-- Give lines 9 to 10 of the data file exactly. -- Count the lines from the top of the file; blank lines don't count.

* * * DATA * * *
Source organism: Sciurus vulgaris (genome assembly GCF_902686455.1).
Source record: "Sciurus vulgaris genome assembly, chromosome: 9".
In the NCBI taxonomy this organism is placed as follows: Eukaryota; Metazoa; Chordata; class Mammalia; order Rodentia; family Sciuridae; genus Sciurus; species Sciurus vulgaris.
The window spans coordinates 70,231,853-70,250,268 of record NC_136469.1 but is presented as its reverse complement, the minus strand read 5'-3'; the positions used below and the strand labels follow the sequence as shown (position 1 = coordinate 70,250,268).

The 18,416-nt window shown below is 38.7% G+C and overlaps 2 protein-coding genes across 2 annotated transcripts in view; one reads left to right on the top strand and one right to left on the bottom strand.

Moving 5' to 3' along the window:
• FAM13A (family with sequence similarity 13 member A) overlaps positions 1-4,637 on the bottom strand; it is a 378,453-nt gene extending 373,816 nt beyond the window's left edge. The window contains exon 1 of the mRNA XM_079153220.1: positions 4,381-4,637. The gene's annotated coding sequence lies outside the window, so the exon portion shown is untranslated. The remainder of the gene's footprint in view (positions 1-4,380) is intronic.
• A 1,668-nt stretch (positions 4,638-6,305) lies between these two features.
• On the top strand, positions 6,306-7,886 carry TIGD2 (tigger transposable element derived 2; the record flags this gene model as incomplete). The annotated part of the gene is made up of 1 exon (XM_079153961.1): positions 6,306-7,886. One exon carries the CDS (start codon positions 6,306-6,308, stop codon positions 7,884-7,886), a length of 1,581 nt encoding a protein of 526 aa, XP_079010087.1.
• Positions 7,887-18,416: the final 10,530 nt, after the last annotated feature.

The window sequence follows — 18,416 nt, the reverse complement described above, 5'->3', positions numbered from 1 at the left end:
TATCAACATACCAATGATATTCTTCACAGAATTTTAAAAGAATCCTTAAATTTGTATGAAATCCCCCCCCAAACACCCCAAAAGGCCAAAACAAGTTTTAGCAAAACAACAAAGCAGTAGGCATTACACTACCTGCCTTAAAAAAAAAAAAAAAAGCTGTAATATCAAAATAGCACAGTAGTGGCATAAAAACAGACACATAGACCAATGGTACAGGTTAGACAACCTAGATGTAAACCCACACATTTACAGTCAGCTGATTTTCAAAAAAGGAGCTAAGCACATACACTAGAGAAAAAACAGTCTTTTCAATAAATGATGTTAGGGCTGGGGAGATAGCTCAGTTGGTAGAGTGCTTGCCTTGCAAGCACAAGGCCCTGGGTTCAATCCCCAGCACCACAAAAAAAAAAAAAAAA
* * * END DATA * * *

• On the top strand, positions 6,306-7,886 carry TIGD2 (tigger transposable element derived 2; the record flags this gene model as incomplete). The annotated part of the gene is made up of 1 exon (XM_079153961.1): positions 6,306-7,886. One exon carries the CDS (start codon positions 6,306-6,308, stop codon positions 7,884-7,886), a length of 1,581 nt encoding a protein of 526 aa, XP_079010087.1.
• Positions 7,887-18,416: the final 10,530 nt, after the last annotated feature.